As coronavirus cases climb, the sight of packed restaurants has become a distant memory. In some cases, it’s because customers are leery of eating indoors, and in others, it’s because indoor dining is barred entirely.
But the restaurant industry continues trying to adapt and come up with creative ways to keep customers safe.
In Virginia, where indoor dining is still allowed right now, a pair of restaurants that are in the Alexandria Restaurant Partners have outfitted their dining areas with special ultraviolet lighting. It’s similar to what hospitals do to sanitize surgical rooms, though the intensity of the lights aren’t nearly as strong. There’s no chance of scoring a tan from them.
“This new wavelength is 222 NM,” explained Fred Maxik, the chief scientific officer at Healthe Inc., a Florida-based company that designed the lights now in place at Mia’s Italian Kitchen and Vola’s Dockside Grill in Alexandria.
“What’s novel about it is it’s incapable of penetrating skin. It’s incapable of penetrating the eye. It only penetrates about a micron of depth, which is devastating to a pathogen but inert to us humans. Our cells are about 25 microns in terms of dimensions.”
As a comparison, hospitals blast rooms with a frequency of UVC light measured at 254 NM. Most sunburns are caused from overexposure to UVB light.
Scott Shaw, the president of the Alexandria Restaurant Partners, admits he’s not a science guy. Getting into why it works might be too complicated, but he knows it does while still fitting in with his restaurant’s décor.
“You notice a really beautiful intense, white spot light right over the table which could look like a nice Italian light fixture,” said Shaw. “Behind the scenes it’s sending out its UV rays to keep the air clean. You don’t notice anything.”
Patrons won’t feel it there, either, as any pathogens floating in the droplets coming out of their mouth are neutralized as soon as they hit the light.
In fact, Maxik said he expects to see more of these put in use, in people’s homes and especially in businesses.
“This is going to become ubiquitous,” said Maxik. “If I have a gathering space where people come in …” like restaurant or office space, “that’s really the prime use for it.”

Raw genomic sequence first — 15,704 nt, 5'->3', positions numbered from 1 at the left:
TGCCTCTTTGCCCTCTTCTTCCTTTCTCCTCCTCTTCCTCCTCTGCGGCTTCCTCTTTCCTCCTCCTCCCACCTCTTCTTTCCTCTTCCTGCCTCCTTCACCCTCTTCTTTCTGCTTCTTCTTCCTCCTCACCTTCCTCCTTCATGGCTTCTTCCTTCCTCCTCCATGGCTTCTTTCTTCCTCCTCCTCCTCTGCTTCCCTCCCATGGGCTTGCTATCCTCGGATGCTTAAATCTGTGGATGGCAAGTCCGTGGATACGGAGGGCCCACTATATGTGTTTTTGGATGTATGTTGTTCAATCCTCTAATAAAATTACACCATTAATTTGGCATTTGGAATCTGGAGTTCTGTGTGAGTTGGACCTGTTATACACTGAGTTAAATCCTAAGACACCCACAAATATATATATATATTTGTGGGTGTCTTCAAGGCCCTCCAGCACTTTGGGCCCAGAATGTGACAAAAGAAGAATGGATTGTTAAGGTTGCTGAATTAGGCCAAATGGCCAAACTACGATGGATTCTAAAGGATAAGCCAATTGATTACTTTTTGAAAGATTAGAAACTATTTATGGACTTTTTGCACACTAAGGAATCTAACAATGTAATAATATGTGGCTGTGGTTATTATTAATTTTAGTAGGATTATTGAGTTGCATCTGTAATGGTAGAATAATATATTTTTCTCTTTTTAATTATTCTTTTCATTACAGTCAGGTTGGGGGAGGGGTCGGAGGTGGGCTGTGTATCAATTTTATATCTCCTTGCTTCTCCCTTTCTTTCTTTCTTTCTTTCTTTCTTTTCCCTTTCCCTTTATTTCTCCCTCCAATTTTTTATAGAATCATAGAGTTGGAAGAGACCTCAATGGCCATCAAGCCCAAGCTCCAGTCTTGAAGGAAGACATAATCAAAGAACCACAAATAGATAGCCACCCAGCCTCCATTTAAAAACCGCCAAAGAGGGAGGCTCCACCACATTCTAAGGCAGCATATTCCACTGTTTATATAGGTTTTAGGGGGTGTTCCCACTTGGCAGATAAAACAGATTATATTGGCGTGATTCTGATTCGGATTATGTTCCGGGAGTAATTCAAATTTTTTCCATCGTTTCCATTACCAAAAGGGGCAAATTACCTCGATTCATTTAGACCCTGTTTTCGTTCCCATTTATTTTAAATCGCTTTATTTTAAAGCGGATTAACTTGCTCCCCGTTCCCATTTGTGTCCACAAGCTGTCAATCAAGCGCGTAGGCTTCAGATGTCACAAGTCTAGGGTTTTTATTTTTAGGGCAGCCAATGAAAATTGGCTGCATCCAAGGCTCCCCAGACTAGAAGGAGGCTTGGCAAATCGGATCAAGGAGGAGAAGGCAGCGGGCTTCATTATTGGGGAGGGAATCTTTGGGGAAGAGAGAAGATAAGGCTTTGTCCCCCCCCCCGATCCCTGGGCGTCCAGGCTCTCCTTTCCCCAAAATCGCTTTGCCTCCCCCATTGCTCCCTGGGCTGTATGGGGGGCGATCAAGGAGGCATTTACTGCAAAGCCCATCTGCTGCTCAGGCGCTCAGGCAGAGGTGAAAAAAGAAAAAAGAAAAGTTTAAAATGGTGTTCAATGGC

“They can’t penetrate our skin and therefore they can’t harm us,” he said.
At a restaurant in the Shaw neighborhood, they’re opting for privacy instead.
With no indoor dining allowed at all right now, HalfSmoke has set up what it calls “igloos” across the street from its restaurant at the corner of 7th and Florida Avenue Northwest.
The igloos are actually private tents set up in a parking lot that can seat up to six people.
“It’s a clear, plastic igloo that’s 12-feet wide,” said HalfSmoke CEO Andre McCain. “There’s two doors, and then also two windows above the doors, and also the igloos are semi-heated.”
He’s also put in some board games and Bluetooth speakers so customers can play their own mood music. The design is borrowed from other setups in cities with colder winter climates, while acknowledging that one giant tent wasn’t going to make every customer feel safe.
“For us it was a combination of ‘how do we keep people safe?’ but also ‘how do we create an experience within the realm of safety?'” McCain said. “A tent is not necessarily intended to create an experience.”
The igloos offer customers the ability to go through most of their meal without any physical contact with the wait staff, which can communicate through the tent even with the doors and windows closed.
Reservations must be made ahead of time to dine in at what McCain calls the “Winter Wonderland.”